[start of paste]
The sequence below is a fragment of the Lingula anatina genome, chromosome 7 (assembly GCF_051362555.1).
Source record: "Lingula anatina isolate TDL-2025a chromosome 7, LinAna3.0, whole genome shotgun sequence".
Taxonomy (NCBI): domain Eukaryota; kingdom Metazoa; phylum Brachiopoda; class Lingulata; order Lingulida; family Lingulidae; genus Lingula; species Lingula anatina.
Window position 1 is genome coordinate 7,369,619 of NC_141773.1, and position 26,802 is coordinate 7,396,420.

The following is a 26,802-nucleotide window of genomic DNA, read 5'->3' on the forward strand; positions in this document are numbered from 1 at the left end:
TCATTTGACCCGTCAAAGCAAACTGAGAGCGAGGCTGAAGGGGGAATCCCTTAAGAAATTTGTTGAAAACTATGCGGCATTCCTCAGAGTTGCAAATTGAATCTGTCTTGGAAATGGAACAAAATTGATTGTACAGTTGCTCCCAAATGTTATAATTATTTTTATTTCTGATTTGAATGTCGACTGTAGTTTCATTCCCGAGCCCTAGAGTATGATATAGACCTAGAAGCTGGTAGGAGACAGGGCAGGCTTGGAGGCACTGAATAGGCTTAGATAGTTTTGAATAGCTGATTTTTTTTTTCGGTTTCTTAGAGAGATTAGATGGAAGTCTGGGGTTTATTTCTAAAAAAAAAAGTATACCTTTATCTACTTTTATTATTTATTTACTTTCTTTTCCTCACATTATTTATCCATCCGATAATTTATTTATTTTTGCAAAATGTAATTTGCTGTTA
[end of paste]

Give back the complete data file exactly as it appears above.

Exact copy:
The sequence below is a fragment of the Lingula anatina genome, chromosome 7 (assembly GCF_051362555.1).
Source record: "Lingula anatina isolate TDL-2025a chromosome 7, LinAna3.0, whole genome shotgun sequence".
Taxonomy (NCBI): domain Eukaryota; kingdom Metazoa; phylum Brachiopoda; class Lingulata; order Lingulida; family Lingulidae; genus Lingula; species Lingula anatina.
Window position 1 is genome coordinate 7,369,619 of NC_141773.1, and position 26,802 is coordinate 7,396,420.

The following is a 26,802-nucleotide window of genomic DNA, read 5'->3' on the forward strand; positions in this document are numbered from 1 at the left end:
TCATTTGACCCGTCAAAGCAAACTGAGAGCGAGGCTGAAGGGGGAATCCCTTAAGAAATTTGTTGAAAACTATGCGGCATTCCTCAGAGTTGCAAATTGAATCTGTCTTGGAAATGGAACAAAATTGATTGTACAGTTGCTCCCAAATGTTATAATTATTTTTATTTCTGATTTGAATGTCGACTGTAGTTTCATTCCCGAGCCCTAGAGTATGATATAGACCTAGAAGCTGGTAGGAGACAGGGCAGGCTTGGAGGCACTGAATAGGCTTAGATAGTTTTGAATAGCTGATTTTTTTTTTCGGTTTCTTAGAGAGATTAGATGGAAGTCTGGGGTTTATTTCTAAAAAAAAAAGTATACCTTTATCTACTTTTATTATTTATTTACTTTCTTTTCCTCACATTATTTATCCATCCGATAATTTATTTATTTTTGCAAAATGTAATTTGCTGTTA